Arctic sea ice melts to 6th-lowest level on record

Arctic sea ice shrank to its summer minimum — and sixth-lowest level on record — on Sept. 17, according to data released by the National Snow and Ice Data Center.

“Arctic sea ice coverage in 2014 is the sixth-lowest recorded since 1978,” said Walter Meier, a research scientist at NASA’s Goddard Space Flight Center.

Sea ice extent on Sept. 17 was measured at 1.94 million square miles, which is 463,000 square miles below average.

September is the month when Arctic ice reaches its lowest “extent” of the year, at the end of the Northern Hemisphere summer. Sea ice is frozen ocean water that melts each summer, then refreezes each winter.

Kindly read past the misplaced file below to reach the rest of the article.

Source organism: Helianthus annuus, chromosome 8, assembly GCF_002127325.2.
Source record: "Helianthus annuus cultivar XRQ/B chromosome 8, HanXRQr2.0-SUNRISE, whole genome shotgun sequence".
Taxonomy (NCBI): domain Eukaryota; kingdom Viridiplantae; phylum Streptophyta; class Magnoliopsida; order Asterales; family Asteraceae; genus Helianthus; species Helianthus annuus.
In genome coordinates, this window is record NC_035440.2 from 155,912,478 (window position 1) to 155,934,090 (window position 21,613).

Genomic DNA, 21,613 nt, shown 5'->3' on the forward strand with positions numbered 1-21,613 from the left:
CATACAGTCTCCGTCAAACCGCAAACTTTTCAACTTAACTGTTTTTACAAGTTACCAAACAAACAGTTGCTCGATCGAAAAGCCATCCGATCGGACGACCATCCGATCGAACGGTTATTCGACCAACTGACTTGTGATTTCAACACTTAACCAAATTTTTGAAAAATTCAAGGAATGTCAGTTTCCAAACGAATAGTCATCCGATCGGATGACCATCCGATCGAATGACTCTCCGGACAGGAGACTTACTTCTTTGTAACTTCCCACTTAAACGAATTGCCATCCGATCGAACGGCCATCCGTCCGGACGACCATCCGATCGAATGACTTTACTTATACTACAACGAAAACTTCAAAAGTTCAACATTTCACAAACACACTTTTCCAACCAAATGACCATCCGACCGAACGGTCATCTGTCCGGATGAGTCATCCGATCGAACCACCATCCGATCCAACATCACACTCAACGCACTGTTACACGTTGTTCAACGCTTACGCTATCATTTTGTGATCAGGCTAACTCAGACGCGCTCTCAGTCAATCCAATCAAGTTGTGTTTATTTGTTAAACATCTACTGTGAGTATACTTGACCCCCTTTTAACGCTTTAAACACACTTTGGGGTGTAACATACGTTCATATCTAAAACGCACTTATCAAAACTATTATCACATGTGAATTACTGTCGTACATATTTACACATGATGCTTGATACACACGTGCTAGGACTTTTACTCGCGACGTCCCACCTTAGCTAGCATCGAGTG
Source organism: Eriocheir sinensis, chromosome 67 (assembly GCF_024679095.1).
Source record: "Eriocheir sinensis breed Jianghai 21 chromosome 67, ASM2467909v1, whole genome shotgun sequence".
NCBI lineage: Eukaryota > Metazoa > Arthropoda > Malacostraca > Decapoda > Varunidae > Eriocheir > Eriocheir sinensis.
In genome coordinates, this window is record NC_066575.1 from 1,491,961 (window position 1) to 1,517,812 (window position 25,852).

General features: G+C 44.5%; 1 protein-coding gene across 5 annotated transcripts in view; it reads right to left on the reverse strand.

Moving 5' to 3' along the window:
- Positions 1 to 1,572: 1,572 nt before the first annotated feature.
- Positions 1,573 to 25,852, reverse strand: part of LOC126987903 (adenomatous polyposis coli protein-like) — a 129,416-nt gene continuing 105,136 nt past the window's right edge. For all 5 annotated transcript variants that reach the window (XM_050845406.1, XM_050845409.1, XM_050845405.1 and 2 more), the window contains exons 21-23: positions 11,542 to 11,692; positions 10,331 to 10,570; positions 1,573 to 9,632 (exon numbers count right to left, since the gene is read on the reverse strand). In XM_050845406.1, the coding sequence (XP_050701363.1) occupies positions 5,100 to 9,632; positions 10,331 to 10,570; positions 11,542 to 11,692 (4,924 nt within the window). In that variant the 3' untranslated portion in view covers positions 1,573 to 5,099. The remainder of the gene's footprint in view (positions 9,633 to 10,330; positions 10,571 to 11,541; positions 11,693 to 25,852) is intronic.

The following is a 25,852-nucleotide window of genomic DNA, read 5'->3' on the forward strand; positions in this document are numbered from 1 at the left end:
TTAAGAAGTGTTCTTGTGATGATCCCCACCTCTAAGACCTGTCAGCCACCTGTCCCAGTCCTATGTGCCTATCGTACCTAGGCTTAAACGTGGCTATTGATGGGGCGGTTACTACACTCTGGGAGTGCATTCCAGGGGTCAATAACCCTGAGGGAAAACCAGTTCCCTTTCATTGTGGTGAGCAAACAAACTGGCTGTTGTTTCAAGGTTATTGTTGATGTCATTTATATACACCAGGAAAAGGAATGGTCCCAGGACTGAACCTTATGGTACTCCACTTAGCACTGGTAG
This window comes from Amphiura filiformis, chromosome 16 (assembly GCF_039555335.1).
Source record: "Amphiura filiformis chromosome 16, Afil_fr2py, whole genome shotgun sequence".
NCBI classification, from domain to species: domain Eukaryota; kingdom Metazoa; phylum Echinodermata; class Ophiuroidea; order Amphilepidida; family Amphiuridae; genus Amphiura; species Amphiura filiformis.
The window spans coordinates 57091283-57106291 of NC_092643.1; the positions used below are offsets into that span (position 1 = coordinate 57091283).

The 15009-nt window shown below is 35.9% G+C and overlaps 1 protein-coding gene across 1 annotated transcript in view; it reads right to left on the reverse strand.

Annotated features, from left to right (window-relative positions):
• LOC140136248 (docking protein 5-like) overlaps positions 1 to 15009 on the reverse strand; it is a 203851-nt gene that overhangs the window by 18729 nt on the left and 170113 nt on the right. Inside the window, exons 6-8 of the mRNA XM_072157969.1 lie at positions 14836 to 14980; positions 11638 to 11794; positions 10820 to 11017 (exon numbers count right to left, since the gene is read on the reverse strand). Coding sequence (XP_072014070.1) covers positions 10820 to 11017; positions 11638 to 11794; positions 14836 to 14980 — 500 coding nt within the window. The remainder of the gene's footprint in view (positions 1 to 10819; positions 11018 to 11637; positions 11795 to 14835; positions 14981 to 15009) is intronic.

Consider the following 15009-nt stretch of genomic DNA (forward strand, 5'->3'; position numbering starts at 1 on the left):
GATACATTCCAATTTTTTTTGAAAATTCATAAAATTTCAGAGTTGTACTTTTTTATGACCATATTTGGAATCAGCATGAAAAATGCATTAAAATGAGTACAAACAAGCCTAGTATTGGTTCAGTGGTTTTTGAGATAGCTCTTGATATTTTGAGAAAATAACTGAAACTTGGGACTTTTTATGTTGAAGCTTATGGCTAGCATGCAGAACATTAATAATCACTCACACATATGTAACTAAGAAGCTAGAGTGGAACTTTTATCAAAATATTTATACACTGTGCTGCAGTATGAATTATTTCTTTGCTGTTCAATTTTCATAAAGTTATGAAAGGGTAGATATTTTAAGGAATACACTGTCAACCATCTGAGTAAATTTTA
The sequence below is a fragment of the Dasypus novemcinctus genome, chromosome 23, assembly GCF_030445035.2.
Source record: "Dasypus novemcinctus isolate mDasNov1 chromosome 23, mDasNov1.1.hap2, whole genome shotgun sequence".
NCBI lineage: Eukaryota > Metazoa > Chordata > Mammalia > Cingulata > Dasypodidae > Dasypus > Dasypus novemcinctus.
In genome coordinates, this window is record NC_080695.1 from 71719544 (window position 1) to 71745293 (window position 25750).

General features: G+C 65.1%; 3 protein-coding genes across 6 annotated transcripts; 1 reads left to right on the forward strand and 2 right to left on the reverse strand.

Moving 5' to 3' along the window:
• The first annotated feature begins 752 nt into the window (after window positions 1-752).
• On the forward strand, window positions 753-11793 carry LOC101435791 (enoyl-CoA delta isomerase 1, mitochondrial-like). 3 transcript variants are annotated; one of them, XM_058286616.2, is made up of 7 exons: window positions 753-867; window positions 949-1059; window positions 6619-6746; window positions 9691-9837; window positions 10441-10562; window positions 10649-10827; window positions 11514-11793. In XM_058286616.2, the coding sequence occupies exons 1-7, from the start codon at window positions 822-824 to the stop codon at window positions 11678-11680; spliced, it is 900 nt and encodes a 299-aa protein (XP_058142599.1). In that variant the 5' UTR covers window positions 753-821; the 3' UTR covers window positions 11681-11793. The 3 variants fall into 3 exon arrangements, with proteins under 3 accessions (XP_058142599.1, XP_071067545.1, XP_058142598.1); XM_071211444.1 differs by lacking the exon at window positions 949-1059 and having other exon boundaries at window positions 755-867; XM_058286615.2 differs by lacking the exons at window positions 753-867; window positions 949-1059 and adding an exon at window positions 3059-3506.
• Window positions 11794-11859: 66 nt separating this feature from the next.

“The summer started off relatively cool, and lacked the big storms or persistent winds that can break up ice and increase melting,” Meier said.

Scientists are concerned about the ice melting from man-made global warming because the melting may change the weather further south in the mid-latitudes. Some recent studies have linked the ice melting to changes in the jet stream, which can produce extreme weather.

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